About 280 publications between 1980 and 2013; more than 300 lectures and seminars at international or Japanese meetings, in universities or in industrial or governmental research centers. According to ISI Web of Knowledge, Makoto Fujita is a "Most-Cited Scientists in Chemistry” (around 18,000 citations). His h-index is equal to 71.
Univ. Edinburgh (UK)
Prof. Dr. Guy Lloyd-Jones FRS studied Applied Chemistry / Chemical Technology at the School of Physical and Chemical Sciences, Huddersfield and spent 1987-88 at ICI Pharmaceuticals before obtaining a doctorate (DPhil) for his research into Rh-catalysed hydroboration at Oxford University under the supervision of John M. Brown FRS. This led to a Royal Society western European postdoctoral fellowship, which he took to Basel, Switzerland to work with Andreas Pfaltz. In 1996 he was appointed to a lectureship at the University of Bristol where he remained until 2013, being promoted to Reader in 2000, Full Professor in 2003, and Head of Organic and Biological Chemistry in 2012. In 2013 he moved to The University of Edinburgh to take The Forbes Chair of Organic Chemistry, and in the same year was elected a Fellow of the Royal Society (FRS).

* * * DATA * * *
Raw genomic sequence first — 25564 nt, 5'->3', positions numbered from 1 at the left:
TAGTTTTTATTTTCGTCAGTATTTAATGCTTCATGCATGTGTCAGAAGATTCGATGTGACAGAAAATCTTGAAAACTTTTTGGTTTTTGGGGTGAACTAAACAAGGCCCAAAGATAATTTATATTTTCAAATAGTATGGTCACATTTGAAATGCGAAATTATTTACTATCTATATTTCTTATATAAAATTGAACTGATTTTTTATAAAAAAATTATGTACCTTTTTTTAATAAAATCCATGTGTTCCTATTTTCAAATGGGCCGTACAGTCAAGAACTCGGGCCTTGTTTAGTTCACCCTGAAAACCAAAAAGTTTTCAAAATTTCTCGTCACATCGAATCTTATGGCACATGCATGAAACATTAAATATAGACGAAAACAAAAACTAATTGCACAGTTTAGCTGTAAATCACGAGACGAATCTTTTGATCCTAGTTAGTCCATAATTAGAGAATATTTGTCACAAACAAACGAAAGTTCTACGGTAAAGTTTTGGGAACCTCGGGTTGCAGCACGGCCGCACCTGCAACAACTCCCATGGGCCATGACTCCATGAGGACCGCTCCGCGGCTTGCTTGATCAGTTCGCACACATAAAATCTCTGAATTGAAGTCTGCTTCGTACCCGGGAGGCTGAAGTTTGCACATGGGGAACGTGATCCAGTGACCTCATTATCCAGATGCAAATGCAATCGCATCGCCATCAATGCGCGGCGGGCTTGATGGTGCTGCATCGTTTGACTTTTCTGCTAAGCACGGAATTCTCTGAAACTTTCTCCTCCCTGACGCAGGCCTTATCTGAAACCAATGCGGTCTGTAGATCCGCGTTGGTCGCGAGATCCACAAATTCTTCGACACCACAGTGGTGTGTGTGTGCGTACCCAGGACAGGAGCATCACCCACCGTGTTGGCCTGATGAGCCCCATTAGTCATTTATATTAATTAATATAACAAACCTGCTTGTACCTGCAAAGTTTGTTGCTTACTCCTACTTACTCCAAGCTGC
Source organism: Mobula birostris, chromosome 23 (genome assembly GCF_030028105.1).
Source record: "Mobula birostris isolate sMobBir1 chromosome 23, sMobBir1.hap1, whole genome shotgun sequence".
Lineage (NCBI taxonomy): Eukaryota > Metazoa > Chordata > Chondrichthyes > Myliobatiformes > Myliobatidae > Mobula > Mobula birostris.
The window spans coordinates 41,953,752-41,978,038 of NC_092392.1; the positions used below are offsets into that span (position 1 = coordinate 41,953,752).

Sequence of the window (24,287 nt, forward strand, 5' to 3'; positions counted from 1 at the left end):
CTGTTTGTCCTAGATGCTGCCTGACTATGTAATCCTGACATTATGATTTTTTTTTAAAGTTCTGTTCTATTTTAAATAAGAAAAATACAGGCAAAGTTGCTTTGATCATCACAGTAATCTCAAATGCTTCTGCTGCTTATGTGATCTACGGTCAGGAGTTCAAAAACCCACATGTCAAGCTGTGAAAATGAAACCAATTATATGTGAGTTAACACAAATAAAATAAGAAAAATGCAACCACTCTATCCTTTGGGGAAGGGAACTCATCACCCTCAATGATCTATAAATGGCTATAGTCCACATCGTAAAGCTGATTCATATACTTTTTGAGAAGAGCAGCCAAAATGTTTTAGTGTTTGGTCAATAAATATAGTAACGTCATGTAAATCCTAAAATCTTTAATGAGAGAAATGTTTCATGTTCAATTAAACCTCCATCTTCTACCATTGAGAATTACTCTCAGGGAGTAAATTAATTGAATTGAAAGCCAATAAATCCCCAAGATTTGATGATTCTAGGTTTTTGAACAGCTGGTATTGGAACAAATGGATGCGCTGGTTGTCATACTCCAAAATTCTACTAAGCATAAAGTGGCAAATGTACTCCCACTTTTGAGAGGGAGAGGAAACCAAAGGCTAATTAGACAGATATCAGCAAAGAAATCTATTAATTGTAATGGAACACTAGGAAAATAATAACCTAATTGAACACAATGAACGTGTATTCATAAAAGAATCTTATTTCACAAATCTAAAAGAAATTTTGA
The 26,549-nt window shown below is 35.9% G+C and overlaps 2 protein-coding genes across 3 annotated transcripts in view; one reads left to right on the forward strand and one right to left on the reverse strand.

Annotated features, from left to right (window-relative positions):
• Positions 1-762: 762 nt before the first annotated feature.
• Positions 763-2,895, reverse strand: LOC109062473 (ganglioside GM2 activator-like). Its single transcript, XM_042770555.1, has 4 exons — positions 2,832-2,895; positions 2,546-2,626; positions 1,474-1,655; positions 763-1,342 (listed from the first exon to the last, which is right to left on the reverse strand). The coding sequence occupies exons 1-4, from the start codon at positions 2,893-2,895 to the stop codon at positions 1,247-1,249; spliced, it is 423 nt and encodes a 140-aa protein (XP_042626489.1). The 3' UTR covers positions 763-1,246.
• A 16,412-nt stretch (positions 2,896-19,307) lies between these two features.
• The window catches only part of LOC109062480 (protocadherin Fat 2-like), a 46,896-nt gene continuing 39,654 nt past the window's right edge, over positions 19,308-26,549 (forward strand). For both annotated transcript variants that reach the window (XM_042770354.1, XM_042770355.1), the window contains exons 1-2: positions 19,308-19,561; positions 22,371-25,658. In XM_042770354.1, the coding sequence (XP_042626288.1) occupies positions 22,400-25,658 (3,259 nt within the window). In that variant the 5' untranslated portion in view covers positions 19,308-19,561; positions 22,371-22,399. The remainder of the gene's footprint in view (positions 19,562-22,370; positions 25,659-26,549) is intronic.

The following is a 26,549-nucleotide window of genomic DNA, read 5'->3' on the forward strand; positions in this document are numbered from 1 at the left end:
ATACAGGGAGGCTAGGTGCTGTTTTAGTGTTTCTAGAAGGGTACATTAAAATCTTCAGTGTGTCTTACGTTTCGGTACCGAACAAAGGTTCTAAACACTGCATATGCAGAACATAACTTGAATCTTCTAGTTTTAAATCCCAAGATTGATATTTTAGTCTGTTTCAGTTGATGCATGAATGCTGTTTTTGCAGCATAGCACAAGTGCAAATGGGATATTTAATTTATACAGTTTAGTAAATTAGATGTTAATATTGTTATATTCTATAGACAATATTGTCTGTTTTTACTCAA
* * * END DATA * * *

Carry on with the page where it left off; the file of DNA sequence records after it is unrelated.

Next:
A.S. K. Hashmi
Univ. Heidelberg (Germany)
Prof. Dr. A. Stephen K. Hashmi was born in 1963 in Munich, Germany. He studied Chemistry at Ludwig‑Maximilians‑University Munich, Germany between 1983-1991, obtaining the Diploma thesis and Doctoral thesis in the group of Prof. Dr. G. Szeimies. The following two years, he moved for Postdoctoral studies in the group of Prof. B. M. Trost at Stanford University, California, USA. 1993-1998 he followed with the Habilitation in the group of Prof. Dr. J. Mulzer at the Free University Berlin, Germany, the Institute of Organic Chemistry of Johann Wolfgang Goethe‑University Frankfurt, Germany, the University of Vienna, Austria. He was a visiting scientist at the University of Tasmania, Hobart, Australia in 1999. In 1999-2000 he became a temporary professorship for Organic Chemistry at the Department of Chemistry of Philipps‑University Marburg, Germany and Permanent professor for Organic Chemistry at Stuttgart University, Germany in 2001. He is currently Vice Rector for Research and Structure of Heidelberg University.